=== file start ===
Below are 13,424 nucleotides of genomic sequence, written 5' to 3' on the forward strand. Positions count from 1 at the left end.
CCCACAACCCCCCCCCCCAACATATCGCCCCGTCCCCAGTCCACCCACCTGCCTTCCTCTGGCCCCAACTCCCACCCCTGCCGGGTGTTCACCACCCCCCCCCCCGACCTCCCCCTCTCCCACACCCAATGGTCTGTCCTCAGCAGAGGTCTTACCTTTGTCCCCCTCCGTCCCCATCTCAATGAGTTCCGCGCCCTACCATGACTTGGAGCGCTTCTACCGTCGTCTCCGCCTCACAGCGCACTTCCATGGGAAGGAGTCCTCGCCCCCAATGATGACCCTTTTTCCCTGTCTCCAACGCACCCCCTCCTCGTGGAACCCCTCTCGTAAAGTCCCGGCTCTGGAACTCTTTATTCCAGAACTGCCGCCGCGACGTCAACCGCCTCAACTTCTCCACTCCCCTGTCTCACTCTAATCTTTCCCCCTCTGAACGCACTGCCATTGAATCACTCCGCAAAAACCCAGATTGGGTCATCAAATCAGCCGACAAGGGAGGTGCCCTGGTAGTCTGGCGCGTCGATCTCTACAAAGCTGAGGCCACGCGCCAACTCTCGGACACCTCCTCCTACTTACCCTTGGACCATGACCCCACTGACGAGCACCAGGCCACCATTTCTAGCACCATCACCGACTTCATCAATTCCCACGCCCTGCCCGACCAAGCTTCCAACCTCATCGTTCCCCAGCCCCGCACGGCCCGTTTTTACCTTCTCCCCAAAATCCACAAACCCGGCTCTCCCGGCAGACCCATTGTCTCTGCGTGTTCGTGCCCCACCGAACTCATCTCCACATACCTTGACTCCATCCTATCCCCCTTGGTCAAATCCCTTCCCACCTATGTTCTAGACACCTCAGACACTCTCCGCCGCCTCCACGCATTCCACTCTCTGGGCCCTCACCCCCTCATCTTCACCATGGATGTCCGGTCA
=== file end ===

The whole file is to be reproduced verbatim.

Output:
Below are 13,424 nucleotides of genomic sequence, written 5' to 3' on the forward strand. Positions count from 1 at the left end.
CCCACAACCCCCCCCCCCAACATATCGCCCCGTCCCCAGTCCACCCACCTGCCTTCCTCTGGCCCCAACTCCCACCCCTGCCGGGTGTTCACCACCCCCCCCCCCGACCTCCCCCTCTCCCACACCCAATGGTCTGTCCTCAGCAGAGGTCTTACCTTTGTCCCCCTCCGTCCCCATCTCAATGAGTTCCGCGCCCTACCATGACTTGGAGCGCTTCTACCGTCGTCTCCGCCTCACAGCGCACTTCCATGGGAAGGAGTCCTCGCCCCCAATGATGACCCTTTTTCCCTGTCTCCAACGCACCCCCTCCTCGTGGAACCCCTCTCGTAAAGTCCCGGCTCTGGAACTCTTTATTCCAGAACTGCCGCCGCGACGTCAACCGCCTCAACTTCTCCACTCCCCTGTCTCACTCTAATCTTTCCCCCTCTGAACGCACTGCCATTGAATCACTCCGCAAAAACCCAGATTGGGTCATCAAATCAGCCGACAAGGGAGGTGCCCTGGTAGTCTGGCGCGTCGATCTCTACAAAGCTGAGGCCACGCGCCAACTCTCGGACACCTCCTCCTACTTACCCTTGGACCATGACCCCACTGACGAGCACCAGGCCACCATTTCTAGCACCATCACCGACTTCATCAATTCCCACGCCCTGCCCGACCAAGCTTCCAACCTCATCGTTCCCCAGCCCCGCACGGCCCGTTTTTACCTTCTCCCCAAAATCCACAAACCCGGCTCTCCCGGCAGACCCATTGTCTCTGCGTGTTCGTGCCCCACCGAACTCATCTCCACATACCTTGACTCCATCCTATCCCCCTTGGTCAAATCCCTTCCCACCTATGTTCTAGACACCTCAGACACTCTCCGCCGCCTCCACGCATTCCACTCTCTGGGCCCTCACCCCCTCATCTTCACCATGGATGTCCGGTCA